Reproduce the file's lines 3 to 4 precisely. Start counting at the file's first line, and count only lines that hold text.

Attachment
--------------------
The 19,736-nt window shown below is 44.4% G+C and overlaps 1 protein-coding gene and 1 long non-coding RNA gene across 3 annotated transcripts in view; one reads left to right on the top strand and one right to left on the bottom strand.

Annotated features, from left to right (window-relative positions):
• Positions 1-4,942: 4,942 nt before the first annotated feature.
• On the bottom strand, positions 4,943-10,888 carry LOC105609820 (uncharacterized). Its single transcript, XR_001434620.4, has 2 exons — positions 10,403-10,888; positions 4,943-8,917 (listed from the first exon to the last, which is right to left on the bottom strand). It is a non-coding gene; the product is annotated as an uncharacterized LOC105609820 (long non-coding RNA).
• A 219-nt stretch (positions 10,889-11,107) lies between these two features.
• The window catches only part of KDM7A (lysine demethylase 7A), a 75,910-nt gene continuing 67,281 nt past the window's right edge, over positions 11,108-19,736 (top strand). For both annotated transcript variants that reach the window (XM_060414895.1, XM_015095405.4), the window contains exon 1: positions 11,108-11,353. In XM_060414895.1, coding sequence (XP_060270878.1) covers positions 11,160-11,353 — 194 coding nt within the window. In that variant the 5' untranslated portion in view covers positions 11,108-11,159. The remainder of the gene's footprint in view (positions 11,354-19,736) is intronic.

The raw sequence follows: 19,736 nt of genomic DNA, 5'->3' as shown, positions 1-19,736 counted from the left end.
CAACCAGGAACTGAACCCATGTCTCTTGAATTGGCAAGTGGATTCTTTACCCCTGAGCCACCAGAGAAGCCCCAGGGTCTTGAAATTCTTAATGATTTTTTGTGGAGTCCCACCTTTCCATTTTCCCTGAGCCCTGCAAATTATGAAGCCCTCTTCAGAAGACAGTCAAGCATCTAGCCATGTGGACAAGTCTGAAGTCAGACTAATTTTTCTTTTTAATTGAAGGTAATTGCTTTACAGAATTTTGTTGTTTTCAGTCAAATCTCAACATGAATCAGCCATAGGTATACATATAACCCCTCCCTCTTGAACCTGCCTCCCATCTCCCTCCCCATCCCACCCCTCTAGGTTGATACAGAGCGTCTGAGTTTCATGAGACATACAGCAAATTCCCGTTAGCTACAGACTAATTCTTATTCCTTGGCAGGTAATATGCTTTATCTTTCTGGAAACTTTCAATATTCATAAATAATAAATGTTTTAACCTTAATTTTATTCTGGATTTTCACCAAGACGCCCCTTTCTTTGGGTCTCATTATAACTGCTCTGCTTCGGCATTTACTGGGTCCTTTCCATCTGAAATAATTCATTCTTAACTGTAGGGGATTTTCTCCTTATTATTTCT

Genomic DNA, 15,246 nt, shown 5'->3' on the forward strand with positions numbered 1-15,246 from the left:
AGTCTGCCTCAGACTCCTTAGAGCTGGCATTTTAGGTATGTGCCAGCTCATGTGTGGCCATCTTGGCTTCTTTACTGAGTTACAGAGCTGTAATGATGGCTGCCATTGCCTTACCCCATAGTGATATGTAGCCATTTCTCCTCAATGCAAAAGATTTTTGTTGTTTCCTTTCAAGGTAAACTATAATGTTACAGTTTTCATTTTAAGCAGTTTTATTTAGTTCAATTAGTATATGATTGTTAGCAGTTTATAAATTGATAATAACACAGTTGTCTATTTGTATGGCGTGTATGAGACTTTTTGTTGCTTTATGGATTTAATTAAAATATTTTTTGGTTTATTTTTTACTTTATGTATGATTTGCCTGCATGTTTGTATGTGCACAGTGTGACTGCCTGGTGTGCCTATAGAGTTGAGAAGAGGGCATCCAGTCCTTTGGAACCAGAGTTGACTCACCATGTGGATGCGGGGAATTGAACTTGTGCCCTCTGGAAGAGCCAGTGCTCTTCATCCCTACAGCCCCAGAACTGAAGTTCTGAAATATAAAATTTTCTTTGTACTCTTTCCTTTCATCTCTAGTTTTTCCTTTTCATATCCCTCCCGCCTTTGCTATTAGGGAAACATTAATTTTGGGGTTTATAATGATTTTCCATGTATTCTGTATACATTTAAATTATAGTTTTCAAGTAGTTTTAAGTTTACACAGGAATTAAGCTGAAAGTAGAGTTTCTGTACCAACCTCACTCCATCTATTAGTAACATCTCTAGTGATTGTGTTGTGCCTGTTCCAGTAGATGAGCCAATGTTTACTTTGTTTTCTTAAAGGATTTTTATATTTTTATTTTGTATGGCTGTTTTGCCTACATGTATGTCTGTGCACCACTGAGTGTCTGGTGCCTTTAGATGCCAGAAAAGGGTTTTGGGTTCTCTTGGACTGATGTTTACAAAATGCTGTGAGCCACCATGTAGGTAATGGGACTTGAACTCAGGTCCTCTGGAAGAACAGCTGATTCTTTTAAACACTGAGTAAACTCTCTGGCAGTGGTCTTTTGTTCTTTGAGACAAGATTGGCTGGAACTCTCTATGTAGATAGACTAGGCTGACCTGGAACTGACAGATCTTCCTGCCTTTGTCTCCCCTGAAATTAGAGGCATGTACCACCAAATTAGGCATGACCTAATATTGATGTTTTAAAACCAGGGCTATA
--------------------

• Positions 1-4,942: 4,942 nt before the first annotated feature.
• On the bottom strand, positions 4,943-10,888 carry LOC105609820 (uncharacterized). Its single transcript, XR_001434620.4, has 2 exons — positions 10,403-10,888; positions 4,943-8,917 (listed from the first exon to the last, which is right to left on the bottom strand). It is a non-coding gene; the product is annotated as an uncharacterized LOC105609820 (long non-coding RNA).